When it comes to the mushroom category as a whole, the supermarkets certainly gave the markets and delis a run for their money during the later part of 2015. Wild and cultivated mushrooms like whole eryngii (or king oyster) mushrooms were offered in mixed packs for the first time (Morrisons), in addition to various other interesting types, including a version of the cup mushroom, called the Forestière, which was first launched at Tesco in 2011 and developed for a sweeter taste. Elsewhere in the fungi kingdom, enoki mushrooms (those that feature long, thin strands) could really lend themselves to the faux-noodle/pasta brigade since they can be served either raw or blanched. Clearly, how the mushroom mix diversifies or declines in the supermarkets and on restaurant plates will be one to watch in 2016.
Onto seaweed, sea veg, especially samphire, will be used more and more, and with any luck we’ll finally be able to recognise the difference between the rock and marsh varieties (read this article I wrote on rock samphire for PBUK in September 2015). Foraged veg will also do well thanks to the UK’s current preoccupation for the bizarre in food, as will smoked and charcoaled food, for the same reason.
Water, water everywhere
Meanwhile, coconut water was a moneymaker in 2015, having successfully maneuvered itself from health drink to mainstream beverage. Going forward, its popularity isn’t set to wane either, especially seeing as it ticks all the healthy, tasty, plant-based boxes.
What’s more, coconut water has paved the way for many other plant waters to follow in its footsteps. Birch water is a big trend in the USA right now and is nipping at the heels of coconut water in the UK too. Made with the sap from a birch tree, the water is said to offer all the benefits of coconut water but can also lower cholesterol and may have anti-inflammatory effects. Basil seeds are also being used in drinks – the result looks a bit like clear tapioca – and nut milk, such as almond and coconut, is going strong.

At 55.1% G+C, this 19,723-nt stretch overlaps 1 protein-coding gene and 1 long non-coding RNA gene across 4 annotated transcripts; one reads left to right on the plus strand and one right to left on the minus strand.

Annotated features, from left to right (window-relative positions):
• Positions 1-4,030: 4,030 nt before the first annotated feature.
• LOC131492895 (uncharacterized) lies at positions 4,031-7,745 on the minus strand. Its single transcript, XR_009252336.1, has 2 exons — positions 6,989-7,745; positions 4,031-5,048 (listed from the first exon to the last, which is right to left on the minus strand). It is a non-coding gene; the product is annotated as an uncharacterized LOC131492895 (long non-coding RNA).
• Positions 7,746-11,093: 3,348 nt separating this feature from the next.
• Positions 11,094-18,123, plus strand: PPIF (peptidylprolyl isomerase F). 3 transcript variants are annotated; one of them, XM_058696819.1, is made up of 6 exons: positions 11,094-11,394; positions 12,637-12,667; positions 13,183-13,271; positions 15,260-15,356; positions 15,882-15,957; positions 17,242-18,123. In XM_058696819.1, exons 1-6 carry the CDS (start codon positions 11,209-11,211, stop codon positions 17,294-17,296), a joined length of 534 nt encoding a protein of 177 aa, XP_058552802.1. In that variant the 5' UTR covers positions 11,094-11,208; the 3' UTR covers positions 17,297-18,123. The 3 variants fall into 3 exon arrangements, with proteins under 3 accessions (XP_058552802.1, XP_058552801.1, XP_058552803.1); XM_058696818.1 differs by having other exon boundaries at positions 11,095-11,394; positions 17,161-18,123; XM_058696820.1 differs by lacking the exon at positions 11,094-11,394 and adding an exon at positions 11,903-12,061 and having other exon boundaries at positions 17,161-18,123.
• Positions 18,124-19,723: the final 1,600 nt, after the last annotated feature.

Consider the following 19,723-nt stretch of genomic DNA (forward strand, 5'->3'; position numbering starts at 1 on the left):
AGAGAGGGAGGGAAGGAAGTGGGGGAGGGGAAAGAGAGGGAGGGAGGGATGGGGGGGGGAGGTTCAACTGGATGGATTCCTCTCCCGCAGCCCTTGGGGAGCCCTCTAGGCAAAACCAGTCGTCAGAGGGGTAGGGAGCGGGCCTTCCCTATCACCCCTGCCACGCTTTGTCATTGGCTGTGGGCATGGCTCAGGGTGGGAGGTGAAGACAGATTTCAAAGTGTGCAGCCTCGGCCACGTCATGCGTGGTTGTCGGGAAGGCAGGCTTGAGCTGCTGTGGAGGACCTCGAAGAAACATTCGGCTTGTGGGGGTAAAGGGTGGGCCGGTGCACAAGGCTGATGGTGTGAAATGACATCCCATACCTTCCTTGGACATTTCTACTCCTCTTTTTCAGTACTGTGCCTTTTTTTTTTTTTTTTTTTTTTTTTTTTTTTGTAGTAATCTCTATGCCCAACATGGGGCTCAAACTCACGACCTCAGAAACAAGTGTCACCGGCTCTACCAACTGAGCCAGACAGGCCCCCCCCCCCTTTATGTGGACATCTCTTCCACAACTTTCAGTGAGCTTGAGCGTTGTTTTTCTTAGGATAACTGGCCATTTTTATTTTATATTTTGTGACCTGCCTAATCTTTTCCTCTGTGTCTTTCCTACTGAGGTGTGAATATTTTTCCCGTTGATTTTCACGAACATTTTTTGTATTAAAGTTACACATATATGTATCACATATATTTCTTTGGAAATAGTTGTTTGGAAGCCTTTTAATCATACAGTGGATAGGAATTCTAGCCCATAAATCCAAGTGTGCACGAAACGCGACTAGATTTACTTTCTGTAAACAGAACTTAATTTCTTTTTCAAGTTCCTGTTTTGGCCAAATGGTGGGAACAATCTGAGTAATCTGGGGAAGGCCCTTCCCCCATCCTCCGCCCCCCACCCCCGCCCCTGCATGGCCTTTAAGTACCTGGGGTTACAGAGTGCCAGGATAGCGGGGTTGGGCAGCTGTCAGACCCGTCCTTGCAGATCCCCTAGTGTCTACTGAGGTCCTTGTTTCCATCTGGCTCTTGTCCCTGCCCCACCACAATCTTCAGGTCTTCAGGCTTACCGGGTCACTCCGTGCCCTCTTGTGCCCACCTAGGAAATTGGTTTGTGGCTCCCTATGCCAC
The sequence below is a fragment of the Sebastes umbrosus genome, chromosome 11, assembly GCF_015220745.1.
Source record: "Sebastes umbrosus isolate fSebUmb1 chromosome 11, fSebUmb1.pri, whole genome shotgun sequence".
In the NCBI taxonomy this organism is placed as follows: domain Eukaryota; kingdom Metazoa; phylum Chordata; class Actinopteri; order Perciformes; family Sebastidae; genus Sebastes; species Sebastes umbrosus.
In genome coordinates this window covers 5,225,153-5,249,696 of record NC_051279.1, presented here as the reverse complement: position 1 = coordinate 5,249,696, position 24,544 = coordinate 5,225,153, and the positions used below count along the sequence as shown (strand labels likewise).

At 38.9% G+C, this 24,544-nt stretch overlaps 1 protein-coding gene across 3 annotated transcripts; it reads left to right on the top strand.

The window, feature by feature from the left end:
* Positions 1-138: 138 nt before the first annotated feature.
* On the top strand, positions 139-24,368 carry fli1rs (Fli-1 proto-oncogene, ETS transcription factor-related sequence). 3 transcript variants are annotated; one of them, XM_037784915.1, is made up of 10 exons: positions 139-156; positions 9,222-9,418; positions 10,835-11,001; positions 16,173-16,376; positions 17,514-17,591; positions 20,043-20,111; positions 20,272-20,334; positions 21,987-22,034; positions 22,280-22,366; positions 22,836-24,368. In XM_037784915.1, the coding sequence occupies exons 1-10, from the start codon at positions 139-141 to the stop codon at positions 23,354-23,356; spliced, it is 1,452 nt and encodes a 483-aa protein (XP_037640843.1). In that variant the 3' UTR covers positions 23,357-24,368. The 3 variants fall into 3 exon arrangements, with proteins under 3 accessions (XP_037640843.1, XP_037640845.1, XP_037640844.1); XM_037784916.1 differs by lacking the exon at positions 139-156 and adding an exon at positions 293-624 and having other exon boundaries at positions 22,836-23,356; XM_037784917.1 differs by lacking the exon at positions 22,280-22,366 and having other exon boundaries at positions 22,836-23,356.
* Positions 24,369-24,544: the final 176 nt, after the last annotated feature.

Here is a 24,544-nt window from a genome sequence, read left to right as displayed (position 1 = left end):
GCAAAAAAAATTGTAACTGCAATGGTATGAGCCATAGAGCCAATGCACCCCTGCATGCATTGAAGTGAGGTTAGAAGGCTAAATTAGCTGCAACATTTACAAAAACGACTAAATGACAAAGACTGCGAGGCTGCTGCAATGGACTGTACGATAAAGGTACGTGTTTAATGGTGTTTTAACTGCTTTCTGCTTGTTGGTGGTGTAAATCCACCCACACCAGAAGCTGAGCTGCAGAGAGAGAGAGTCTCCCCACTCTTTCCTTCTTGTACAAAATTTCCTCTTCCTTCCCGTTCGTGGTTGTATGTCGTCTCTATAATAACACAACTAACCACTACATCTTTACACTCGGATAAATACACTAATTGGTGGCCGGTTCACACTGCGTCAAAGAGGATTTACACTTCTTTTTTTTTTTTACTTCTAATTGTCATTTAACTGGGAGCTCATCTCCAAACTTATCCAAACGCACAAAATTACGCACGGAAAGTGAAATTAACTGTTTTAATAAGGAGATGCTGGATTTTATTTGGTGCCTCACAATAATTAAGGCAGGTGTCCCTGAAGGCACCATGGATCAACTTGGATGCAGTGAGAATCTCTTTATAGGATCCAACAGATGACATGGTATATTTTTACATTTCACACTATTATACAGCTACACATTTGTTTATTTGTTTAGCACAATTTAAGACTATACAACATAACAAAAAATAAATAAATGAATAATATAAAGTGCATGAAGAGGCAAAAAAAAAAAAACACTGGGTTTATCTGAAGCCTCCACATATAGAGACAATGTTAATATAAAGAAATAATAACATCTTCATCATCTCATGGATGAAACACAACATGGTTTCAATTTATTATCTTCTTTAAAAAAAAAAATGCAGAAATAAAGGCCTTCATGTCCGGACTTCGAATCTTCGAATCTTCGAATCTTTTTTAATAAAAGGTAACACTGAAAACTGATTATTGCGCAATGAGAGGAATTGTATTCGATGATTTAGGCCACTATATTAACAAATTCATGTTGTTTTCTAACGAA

When it comes to fruit, watermelon juice is set to become popular and the use of produce in cocktails – from beetroot bellinis to avocado daiquiris – is becoming more and more everyday (watch out; I’ve got an article coming soon on this subject). The use of expensive kaffir limes, rather than just the leaves, could also be on the cards, with lots of exotic citruses getting a look in.
Food: the serious and the experimental
The subject of food will get seriously political in 2016. With food bloggers now the norm, chefs and food writers have started to assert their authority. Food blogger are the go-to place for information on a particular niche or subject as well as their individual experimentation in food, so chefs are naturally setting themselves up as the ‘grown-ups’ of the situation – as in, they know what they are doing.
When it comes to Hugh Fearnley-Whittingstall and Jamie Oliver both are petitioning the UK government, and anyone else who’ll listen, on their well-researched and beneficial views. Nigella (Lawson) is back (expect a bit of a revolt against the skinny-Minnie health-conscious types), and we may hear more from long-established UK food hero and food charity supporter Prue Leith.
More and more, the UK seems to be a nation of ‘food explorers’, whatever our budget. Always searching for something new, chefs and food writers in the UK have started to realise the wealth of new foodie experiences to be discovered in different African countries, in particular. Already filtering through are options like the Tunisian dish shakshouka (eggs poached in tomatoes and spices) and jollof, a rice dish from Ghana.
New food experiences will continue to be key in 2016, with food adventures and supper clubs still attracting the crowds and making all sorts of different types of foods accessible to the masses. Cuisines such as Nikkei, Peruvian, Sri Lankan and the ‘real’ Mexican are among those to watch out for. Akin to supper clubs and pop-up restaurants, we’ll also see more big-name chefs take the helm in smaller establishments or even fast food joints for short periods, in search of the next experiment.